When Should Lipomas Be Treated?

Lipomas that do not cause pain do not need to be treated.

If the pain is not very bad, you may get relief by taking over-the-counter (OTC) pain medications like Motrin (ibuprofen) or Aleve (naproxen). 

If OTC medicines do not help, your provider might recommend trying hydrocortisone shots to reduce inflammation and shrink the lipomas. 

It’s not usually necessary to have surgery to remove a lipoma. Liposuction is one surgical way to remove lipomas, but it can lead to more pain.

For that reason, it's not usually recommended to treat lipomas in people living with fibromyalgia. Also, the pain relief from surgery is often just temporary, as pain tends to come back over time.

Your provider may recommend other treatments for lipomas, including:

  • Lidocaine (an anesthetic or numbing agent given as a shot or a topical cream)
  • Adipose tissue therapy (a massage therapy that focuses on deep fat, connective tissue, and muscle)
  • Electrical stimulation (small electric pulses delivered to the lipoma)


Lumps under your skin anywhere on your body could be fatty lumps called lipomas. A provider can usually diagnose a lipoma by looking and feeling the area of your body where you have the lump. Imaging tests can help too.

Usually, lipomas don’t need to be treated unless they’re bothering you. To treat painful lipomas, you can start by taking OTC pain medications. If those don’t relieve the pain, cortisone shots, numbing agents, massage therapy, or electrical stimulation can help. Rarely, lipomas can be taken out with surgery but that can cause more pain. 

Do not assume that lumps and bumps are just lipomas. Have your healthcare provider take a look at the lumps and decide if you need treatment.

8 Sources
Verywell Health uses only high-quality sources, including peer-reviewed studies, to support the facts within our articles. Read our editorial process to learn more about how we fact-check and keep our content accurate, reliable, and trustworthy.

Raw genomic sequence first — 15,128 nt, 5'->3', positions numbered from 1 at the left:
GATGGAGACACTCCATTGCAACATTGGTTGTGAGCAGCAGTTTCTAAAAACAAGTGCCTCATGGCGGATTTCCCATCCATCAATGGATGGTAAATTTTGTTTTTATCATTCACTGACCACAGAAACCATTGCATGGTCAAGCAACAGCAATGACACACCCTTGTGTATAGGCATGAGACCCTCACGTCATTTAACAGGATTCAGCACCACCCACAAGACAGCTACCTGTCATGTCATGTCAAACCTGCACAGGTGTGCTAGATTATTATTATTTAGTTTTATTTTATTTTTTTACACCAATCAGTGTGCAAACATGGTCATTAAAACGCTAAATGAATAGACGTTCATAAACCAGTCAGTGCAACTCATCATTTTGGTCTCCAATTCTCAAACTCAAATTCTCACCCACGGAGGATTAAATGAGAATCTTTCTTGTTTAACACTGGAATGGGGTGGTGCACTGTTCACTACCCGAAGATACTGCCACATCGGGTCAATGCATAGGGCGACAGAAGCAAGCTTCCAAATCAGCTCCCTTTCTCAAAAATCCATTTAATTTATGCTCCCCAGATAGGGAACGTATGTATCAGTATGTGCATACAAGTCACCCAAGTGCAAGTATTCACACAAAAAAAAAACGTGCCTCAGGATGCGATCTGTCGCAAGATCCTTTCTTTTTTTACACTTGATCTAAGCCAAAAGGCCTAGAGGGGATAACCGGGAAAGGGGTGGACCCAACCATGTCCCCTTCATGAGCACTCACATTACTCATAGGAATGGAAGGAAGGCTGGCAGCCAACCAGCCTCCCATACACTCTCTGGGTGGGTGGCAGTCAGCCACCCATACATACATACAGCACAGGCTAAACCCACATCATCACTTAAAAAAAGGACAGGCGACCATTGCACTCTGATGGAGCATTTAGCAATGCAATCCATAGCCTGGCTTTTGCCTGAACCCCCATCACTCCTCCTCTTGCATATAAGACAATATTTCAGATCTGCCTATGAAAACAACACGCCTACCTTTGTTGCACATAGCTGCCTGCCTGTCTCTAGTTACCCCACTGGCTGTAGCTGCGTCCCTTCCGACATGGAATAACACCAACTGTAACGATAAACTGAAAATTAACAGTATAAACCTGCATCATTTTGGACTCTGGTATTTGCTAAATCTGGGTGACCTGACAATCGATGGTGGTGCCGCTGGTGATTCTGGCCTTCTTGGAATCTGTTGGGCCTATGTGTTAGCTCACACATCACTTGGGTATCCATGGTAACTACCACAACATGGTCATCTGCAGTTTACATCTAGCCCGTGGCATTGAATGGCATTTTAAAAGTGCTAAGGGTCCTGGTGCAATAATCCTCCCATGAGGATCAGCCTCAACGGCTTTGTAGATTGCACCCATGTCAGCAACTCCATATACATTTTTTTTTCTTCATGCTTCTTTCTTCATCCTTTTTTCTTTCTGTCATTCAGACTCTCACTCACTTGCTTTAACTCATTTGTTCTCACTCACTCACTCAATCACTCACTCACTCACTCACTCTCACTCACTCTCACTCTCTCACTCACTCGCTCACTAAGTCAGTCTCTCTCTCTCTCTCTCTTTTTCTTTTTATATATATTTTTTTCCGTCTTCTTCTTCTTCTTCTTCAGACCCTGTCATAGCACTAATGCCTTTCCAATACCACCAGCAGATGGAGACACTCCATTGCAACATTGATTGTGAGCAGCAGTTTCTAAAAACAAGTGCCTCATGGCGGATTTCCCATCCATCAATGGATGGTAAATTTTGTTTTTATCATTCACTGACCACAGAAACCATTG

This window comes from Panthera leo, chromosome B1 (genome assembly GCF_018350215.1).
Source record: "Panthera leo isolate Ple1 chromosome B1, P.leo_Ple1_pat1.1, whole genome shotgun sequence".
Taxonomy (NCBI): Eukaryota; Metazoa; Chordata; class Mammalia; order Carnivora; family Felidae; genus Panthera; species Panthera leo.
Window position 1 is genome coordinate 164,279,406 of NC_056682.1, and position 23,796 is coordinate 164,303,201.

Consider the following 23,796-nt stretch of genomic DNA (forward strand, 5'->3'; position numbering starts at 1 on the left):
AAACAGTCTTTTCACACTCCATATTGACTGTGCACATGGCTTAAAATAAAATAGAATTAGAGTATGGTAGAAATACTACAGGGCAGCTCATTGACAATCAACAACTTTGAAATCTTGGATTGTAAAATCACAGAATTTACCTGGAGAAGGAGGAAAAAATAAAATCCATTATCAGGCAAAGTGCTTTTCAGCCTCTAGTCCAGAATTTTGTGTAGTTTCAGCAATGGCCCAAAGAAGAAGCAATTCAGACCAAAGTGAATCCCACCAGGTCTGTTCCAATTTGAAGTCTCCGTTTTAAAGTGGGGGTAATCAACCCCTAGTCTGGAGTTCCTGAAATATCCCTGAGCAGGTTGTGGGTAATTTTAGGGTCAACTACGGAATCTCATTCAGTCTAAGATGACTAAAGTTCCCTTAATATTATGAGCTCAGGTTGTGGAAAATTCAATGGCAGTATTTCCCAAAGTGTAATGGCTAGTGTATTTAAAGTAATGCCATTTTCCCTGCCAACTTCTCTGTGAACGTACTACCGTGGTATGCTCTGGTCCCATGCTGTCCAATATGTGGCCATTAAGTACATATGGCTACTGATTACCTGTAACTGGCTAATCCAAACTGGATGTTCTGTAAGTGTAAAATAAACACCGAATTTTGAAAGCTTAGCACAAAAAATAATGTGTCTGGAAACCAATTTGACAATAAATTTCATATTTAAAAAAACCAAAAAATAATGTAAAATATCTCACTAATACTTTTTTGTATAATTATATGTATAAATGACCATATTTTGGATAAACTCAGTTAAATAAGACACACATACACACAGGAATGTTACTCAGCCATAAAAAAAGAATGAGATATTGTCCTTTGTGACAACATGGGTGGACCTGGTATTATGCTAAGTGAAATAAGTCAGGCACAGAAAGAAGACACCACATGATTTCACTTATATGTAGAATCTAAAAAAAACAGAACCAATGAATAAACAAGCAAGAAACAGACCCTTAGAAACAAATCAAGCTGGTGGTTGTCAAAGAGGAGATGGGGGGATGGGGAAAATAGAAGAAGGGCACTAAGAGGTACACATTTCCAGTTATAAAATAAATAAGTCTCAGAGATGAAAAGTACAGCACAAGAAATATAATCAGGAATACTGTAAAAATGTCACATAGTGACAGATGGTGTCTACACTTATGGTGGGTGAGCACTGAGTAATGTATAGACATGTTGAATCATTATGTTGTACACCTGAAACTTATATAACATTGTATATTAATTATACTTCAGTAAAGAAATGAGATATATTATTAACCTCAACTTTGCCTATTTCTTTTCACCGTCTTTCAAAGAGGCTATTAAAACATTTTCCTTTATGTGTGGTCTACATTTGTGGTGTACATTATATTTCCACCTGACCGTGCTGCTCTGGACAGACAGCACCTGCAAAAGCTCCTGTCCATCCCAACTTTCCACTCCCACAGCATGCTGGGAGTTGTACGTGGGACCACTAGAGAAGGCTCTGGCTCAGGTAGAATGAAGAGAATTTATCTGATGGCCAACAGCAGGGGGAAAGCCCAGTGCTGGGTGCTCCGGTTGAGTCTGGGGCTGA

1. American Academy of Orthopedic Surgeons. Lipoma.

  2. MedlinePlus. Adiposis dolorosa.

  3. Fallahian F, Ardestani A, Pranckevicius E, Raut CP, Tavakkoli A, Sheu EG. The impact of lipomatous tumors on type 2 diabetes: Are adipose-derived tumors metabolically active?. Journal of Surgical Research. 2018;222:48-54. doi:10.1016/j.jss.2017.09.040

  4. National Organization of Rare Disorders. Dercum's disease.

  5. American Academy of Orthopedic Surgeons. Lipoma.

  6. American Academy of Dermatology Assocation. Hidradenitis suppurativa.

  7. Peev I, Spasevska L, Mirchevska E, Tudzarova-Gjorgova S. Liposuction assisted lipoma removal – option or alternative? Open Access Maced J Med Sci. 2017;5(6):766-770. doi:10.3889%2Foamjms.2017.186

  8. Kucharz EJ, Kopeć-Mędrek M, Kramza J, Chrzanowska M, Kotyla P. Dercum's disease (adiposis dolorosa): a review of clinical presentation and management. Reumatologia. 2019;57(5):281-87.doi: 10.5114/reum.2019.89521

Additional Reading

By Adrienne Dellwo
Adrienne Dellwo is an experienced journalist who was diagnosed with fibromyalgia and has written extensively on the topic.